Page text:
Every now and then the presumptive candidates of the Republican and Democratic Parties take a break from hurling accusations of "flip-flopping" at each other.
During these breaks, they indulge in what can only be described as a competitive "pander fest" whereby each describes the multitude of goodies that will be distributed to favored groups by a beneficent Federal Government. What is entirely missing is any discussion of the hard choices that need to be made in the next four years: energy, education, health care financing, Social Security, Medicare, infrastructure, rogue states, the Middle East etc.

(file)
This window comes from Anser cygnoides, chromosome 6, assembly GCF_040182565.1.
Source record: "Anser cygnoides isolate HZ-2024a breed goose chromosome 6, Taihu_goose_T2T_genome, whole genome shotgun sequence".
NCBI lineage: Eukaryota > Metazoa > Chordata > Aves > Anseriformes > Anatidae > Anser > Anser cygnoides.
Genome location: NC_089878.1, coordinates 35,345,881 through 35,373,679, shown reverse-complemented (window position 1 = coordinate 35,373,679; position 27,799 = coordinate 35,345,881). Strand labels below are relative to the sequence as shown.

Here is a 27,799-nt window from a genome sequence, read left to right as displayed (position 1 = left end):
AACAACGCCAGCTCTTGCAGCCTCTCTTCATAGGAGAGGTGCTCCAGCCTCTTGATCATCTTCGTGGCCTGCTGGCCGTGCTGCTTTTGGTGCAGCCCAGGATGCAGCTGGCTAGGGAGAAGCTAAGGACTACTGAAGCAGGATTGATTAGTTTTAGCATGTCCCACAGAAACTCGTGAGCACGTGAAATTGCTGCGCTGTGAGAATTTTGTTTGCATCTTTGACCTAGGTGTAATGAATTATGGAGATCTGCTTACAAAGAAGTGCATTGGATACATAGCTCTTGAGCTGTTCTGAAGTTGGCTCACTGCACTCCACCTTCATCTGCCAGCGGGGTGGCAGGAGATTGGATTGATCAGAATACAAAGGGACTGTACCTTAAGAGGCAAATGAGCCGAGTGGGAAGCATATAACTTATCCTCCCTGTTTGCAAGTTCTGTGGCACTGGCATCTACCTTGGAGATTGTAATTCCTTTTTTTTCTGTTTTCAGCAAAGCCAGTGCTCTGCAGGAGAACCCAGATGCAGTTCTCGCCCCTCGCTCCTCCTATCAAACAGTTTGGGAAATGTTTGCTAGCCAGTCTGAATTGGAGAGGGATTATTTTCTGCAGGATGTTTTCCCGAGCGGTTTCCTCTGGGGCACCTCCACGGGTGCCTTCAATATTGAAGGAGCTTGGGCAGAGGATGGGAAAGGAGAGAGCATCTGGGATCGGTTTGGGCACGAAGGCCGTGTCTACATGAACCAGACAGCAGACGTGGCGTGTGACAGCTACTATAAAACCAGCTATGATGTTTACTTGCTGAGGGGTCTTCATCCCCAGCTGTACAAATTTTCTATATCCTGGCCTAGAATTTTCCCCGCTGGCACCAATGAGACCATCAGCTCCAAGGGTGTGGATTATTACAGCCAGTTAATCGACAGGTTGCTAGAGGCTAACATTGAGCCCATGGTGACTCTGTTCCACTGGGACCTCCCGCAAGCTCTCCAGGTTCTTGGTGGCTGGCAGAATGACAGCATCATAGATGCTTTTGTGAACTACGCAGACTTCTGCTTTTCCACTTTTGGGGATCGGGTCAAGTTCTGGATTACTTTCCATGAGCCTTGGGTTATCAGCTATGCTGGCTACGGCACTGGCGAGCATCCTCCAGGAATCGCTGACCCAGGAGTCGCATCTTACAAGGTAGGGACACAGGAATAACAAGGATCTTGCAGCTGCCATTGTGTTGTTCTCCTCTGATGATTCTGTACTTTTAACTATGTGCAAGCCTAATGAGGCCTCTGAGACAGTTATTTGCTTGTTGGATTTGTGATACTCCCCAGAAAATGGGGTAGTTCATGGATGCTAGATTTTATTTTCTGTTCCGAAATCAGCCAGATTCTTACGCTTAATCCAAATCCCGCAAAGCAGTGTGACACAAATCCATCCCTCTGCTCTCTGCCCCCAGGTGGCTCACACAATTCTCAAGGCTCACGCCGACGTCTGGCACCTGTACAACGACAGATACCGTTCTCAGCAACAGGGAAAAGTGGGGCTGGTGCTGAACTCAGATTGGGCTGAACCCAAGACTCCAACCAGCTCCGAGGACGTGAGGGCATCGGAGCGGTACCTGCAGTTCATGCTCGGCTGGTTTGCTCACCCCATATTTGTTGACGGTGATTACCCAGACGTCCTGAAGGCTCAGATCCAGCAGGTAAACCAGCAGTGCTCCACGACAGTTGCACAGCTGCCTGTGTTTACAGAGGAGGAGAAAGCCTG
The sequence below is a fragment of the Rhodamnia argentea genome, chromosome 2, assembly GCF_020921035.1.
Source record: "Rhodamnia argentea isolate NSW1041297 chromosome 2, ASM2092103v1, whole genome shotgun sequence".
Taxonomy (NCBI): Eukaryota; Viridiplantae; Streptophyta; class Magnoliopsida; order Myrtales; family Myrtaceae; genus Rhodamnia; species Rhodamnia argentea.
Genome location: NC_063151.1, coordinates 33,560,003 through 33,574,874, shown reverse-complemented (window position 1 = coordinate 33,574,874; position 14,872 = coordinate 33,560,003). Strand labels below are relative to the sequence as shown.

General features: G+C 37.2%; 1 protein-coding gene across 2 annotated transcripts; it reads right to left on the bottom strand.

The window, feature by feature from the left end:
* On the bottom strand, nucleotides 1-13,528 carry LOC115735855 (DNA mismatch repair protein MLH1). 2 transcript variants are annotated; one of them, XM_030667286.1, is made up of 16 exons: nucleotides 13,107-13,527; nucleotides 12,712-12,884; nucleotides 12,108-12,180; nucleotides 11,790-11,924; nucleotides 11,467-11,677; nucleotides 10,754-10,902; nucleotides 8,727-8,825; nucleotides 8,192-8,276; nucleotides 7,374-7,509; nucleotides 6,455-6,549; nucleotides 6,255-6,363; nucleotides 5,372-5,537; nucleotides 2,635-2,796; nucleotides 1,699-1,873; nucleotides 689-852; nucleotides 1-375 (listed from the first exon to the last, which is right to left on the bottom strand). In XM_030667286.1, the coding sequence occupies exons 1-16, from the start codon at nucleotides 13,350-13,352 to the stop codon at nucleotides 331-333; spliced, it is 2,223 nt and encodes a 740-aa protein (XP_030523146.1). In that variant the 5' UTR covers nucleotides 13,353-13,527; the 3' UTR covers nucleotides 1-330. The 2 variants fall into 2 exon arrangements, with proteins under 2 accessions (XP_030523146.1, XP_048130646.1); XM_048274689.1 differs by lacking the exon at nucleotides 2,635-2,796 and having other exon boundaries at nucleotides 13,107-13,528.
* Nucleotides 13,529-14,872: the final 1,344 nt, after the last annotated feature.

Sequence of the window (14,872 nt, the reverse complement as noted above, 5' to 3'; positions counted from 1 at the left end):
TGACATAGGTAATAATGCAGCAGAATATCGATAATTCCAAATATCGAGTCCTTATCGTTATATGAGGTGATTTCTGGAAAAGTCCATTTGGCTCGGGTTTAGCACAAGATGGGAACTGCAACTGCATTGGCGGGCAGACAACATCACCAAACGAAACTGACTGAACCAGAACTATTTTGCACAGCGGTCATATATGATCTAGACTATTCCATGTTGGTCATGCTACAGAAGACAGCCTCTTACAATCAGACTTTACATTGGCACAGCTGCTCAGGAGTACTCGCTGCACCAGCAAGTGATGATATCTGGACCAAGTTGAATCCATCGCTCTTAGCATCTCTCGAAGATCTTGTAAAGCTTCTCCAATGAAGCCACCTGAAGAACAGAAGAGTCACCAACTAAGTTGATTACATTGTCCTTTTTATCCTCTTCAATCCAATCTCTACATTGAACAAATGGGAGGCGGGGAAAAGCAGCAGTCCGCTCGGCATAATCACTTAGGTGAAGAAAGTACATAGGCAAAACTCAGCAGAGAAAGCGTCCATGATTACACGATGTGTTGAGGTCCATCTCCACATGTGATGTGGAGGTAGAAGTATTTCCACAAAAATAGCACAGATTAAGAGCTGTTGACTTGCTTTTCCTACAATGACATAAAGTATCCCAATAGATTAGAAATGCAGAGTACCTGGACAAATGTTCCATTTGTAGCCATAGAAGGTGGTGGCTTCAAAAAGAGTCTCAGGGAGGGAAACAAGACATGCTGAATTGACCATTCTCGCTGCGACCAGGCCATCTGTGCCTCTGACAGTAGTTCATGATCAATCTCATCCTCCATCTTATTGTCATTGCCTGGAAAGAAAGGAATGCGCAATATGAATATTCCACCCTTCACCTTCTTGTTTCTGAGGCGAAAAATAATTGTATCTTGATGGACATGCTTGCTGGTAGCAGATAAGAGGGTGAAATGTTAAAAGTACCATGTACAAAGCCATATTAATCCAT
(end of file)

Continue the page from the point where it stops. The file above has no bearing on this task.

The fault is ours. We have allowed ourselves to become indulgent and selfish whiners to whom much must be given and from whom little may be asked. Addressing another generation, John F. Kennedy, in his Inaugural Address, made this oft quoted, but rarely acted on, statement:
And so, my fellow Americans: ask not what your country can do for you - ask what you can do for your country.
JFK demanded that we recognize the duties that complement our rights and the obligations that accompany our privileges. We will not long remain a great country if "gimmee, gimmee" replaces e pluribus unum as our national motto.
For those who think that government should be an endless cornucopia of benefits - whether earned or not - Thomas Jefferson also offers some valuable advice:
A government big enough to give you everything you want, is strong enough to take everything you have.